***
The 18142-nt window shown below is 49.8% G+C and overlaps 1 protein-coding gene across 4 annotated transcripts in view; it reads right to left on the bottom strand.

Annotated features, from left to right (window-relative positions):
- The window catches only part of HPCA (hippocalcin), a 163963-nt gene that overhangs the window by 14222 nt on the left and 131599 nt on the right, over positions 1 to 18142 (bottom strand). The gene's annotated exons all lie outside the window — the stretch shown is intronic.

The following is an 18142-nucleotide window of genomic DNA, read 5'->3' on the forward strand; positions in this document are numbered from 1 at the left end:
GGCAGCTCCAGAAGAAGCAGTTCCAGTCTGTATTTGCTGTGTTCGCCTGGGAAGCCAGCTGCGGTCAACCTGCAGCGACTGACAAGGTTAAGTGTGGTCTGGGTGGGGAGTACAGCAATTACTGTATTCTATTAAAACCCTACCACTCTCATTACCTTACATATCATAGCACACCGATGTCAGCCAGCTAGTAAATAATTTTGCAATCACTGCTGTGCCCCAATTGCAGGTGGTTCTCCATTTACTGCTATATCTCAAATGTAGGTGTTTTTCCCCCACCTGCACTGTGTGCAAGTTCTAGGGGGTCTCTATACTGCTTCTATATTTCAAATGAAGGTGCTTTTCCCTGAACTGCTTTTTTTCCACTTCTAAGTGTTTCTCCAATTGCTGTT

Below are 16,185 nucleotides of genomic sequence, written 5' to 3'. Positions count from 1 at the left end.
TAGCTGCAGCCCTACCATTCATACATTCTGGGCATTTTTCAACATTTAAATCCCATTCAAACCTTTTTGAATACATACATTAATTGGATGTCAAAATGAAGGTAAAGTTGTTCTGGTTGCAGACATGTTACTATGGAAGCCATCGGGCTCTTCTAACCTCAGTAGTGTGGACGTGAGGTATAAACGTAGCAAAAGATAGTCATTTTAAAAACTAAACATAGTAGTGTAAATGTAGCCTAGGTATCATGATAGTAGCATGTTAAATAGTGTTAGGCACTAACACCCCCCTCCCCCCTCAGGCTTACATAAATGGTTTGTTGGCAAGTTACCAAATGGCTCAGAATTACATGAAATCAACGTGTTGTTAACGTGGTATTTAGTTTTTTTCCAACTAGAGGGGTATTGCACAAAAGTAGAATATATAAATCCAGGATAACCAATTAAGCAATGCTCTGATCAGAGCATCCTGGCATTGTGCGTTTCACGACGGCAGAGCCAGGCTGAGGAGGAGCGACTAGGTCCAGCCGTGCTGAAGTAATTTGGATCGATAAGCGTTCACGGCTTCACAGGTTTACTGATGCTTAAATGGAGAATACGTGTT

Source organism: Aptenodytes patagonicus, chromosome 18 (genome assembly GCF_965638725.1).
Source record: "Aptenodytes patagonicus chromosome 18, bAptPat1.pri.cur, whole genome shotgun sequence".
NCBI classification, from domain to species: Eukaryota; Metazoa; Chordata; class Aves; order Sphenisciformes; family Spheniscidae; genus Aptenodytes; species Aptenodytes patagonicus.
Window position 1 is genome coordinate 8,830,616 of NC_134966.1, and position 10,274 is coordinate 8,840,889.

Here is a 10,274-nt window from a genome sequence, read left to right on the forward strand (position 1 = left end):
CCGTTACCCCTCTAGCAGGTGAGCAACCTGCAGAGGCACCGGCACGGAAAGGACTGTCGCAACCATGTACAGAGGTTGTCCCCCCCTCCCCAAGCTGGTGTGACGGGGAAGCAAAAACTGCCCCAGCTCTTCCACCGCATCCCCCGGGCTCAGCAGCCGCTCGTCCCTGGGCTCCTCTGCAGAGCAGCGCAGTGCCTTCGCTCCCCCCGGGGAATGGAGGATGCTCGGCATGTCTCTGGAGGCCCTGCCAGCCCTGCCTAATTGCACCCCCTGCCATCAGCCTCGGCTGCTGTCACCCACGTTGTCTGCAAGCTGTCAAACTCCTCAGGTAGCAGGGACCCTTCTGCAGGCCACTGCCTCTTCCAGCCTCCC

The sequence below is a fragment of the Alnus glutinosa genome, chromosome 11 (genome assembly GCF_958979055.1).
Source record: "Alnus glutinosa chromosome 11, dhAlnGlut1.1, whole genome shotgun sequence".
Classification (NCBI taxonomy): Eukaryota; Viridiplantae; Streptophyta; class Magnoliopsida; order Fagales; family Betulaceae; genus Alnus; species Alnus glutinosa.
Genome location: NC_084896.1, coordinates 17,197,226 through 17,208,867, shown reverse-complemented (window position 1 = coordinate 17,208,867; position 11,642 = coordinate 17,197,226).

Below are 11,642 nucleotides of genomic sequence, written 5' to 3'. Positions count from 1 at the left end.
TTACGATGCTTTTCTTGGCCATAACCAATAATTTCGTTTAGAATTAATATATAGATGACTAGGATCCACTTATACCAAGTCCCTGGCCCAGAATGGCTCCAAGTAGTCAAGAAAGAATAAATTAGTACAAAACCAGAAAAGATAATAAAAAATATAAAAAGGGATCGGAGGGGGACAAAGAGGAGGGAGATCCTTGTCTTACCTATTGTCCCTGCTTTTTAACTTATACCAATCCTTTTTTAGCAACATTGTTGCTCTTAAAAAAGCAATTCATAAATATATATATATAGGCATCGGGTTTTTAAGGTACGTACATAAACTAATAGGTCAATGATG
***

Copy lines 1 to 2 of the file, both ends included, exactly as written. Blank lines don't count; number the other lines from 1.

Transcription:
The 18142-nt window shown below is 49.8% G+C and overlaps 1 protein-coding gene across 4 annotated transcripts in view; it reads right to left on the bottom strand.

Annotated features, from left to right (window-relative positions):